Should you buy the Oukitel C23 Pro

Nah! You shouldn’t. There are many reasons why I think so, but I’ll outline the main points here. When I’m done, I’ll maybe highlight some of its good parts – see if you’re stubborn enough to take those good parts as justification for making a wrong buying decision.

Let’s get into it what’s bad on the C23 Pro.

The camera

Image showing camera module of the Oukitel C23 Pro
The camera on the C23 Pro produces some washed out and lacklustre pictures

When it comes to budget Android devices, I tend to give a lot of allowance for camera performance because these are budget Android devices after all. Sadly, even with my allowances, the Oukitel C23 Pro doesn’t cut it attal.

Picture quality is below par, and images appear washed out with none of the lovely color saturation you’d find on the Oukitel C21. Portrait mode is nothing to write home about as well, and although the front camera tries, in that it produces somewhat nice selfies, it’s just not enough to salvage the picture quality reputation of the C23 Pro.

Display is abysmal

Image showing the screen and display quality of the Oukitel C23 Pro
The display quality of the C23 Pro is poor at best

Huge bezels and an unimpressive teardrop notch surround what’s a 700 x 1080 pixel HD IPS screen on the Oukitel C23 Pro. HD screens are not unheard of on smartphones in this price range but what’s unforgivable is the color quality of this screen.

Whites appear greyish, and blacks appear whitish. There’s no color pop, and worse of all, the pixel density is a mere 269 PPI. It’s simply not good enough, and I wonder if it contributes to the poor photo quality of the phones’ camera.

USB 2.0

Image showing USB 2.0 port and speaker grilles of the Oukitel C23 Pro
You get USB 2.0 and two speaker grilles but one’s fake

I mean, seriously? Even the Umidigi A7S, which before now I’d assumed to be the worst of all budget smartphones, doesn’t come with USB 2.0. I was shocked to see this on the Oukitel C23 Pro. Although you get 5000mAh of battery power (which is removable, by the way) it’s once again, not enough to salvage this huge misstep.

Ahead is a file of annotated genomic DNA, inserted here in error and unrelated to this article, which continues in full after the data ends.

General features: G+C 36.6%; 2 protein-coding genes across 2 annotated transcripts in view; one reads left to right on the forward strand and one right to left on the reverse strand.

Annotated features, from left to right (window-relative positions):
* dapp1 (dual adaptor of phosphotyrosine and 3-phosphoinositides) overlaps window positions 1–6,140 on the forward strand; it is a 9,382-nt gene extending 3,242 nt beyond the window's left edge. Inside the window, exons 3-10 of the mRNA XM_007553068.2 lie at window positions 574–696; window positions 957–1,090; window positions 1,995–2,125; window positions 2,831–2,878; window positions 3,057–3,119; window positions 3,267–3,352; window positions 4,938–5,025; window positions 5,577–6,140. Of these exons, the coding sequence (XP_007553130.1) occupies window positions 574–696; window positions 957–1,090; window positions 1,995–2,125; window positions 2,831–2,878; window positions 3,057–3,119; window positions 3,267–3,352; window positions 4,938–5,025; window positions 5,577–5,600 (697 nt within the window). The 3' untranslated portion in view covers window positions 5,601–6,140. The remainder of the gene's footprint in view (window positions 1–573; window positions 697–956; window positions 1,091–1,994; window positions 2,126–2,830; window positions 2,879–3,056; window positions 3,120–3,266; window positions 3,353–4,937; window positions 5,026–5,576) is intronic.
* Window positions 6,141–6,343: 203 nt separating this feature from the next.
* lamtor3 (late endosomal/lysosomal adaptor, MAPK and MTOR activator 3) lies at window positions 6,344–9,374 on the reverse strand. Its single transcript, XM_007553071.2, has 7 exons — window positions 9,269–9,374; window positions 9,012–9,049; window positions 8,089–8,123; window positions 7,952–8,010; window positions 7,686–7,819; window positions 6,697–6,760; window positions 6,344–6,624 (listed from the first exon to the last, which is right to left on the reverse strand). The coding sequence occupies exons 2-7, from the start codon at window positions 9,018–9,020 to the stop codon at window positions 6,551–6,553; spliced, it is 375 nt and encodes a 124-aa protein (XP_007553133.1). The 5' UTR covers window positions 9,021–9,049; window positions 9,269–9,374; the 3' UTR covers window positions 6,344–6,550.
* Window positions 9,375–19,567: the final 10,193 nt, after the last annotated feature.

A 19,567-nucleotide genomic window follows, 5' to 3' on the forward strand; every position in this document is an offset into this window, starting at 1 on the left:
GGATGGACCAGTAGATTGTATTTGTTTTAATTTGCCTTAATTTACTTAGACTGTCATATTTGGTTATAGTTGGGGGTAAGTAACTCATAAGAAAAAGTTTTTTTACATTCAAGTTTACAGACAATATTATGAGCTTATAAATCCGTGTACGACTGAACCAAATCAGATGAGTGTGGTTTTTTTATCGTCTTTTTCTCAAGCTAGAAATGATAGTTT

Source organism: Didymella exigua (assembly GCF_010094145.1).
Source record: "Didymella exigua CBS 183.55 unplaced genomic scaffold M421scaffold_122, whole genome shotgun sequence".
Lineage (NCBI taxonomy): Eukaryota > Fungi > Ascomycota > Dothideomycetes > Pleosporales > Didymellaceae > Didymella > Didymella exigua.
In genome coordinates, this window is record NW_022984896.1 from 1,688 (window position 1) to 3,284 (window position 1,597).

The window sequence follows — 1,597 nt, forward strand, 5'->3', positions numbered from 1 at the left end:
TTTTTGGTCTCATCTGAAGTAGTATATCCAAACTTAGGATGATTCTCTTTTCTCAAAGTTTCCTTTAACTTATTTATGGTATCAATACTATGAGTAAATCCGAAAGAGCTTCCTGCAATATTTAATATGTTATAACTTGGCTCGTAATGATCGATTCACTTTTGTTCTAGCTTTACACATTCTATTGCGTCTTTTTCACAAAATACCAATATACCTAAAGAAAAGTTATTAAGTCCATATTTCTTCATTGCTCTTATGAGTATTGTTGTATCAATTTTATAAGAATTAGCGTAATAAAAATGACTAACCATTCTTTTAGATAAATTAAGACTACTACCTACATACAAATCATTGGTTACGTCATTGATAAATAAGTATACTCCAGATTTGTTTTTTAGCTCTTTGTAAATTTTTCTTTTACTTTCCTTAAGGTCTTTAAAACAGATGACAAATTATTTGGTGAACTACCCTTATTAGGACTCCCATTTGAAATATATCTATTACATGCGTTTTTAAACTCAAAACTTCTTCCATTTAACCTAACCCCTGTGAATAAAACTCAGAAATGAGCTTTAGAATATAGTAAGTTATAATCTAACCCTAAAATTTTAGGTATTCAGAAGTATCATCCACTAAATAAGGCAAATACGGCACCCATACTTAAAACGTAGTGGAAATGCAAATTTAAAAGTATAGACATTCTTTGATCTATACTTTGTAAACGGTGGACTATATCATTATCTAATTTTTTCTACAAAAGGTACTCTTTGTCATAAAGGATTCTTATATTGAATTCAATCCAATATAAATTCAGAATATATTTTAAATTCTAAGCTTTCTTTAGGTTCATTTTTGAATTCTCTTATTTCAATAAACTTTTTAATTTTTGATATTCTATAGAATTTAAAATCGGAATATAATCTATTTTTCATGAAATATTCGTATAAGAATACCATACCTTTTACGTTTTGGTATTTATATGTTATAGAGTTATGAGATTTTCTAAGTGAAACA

Lacklustre design

Image of the design and form factor of the Oukitel C23 Pro
The C23 Pro feels chubby with thick edges and a generally large form factor

I called it chubby in my original review, but frankly, the C23 Pro is the thickest phone I’ve reviewed in a long while. For smartphones, thick is not good, and when you combine this to the chunky bezels on this thing, you get a smartphone with looks only a mother (Oukitel) would like.

Oh, and it’s very heavy too, so make that bad looking and unwieldy to carry about.

I could go on with other petty things like the small fingerprint sensor but let’s pause here. I think you get the gist now. In all fairness, however, the Oukitel 23 Pro has some good parts about it. They include:

The 5000mAh battery

A 5000mAh battery is an impressive start to have on a $108 dollar smartphone, no doubt. In real-world use, I’ve found that the C23 Pro could go a day with moderate to intensive use – keep things simple, and this will last over a day.

The sad thing, however, is that you only get a 10W charger to charge this bulky battery. Good luck with waiting 3 hours to get to 100%.

The specifications

So you get 4GBs of RAM, 64GB of internal storage, and a Mediatek Helio P22 processor, which is an excellent spec configuration for the price. This will handle all the routine Android tasks you throw at it and even go as far as doing some performance heavy-lifting.

It will run Call of Duty. It will also run Brawl Stars. But will it run PUBG with stuttering? Nope.


Already said it before, the Oukitel C23 Pro leaves a lot to be desired. And everything’s made worse by the fact that its predecessor, what it’s supposedly an upgrade over, still comes out as a better phone than the C23 Pro.

I’m talking about the Oukitel C21. I’d rather buy that phone (which is not much different in price) or the Umidigi A9 Pro if I wanted something pricier but wayyyy better.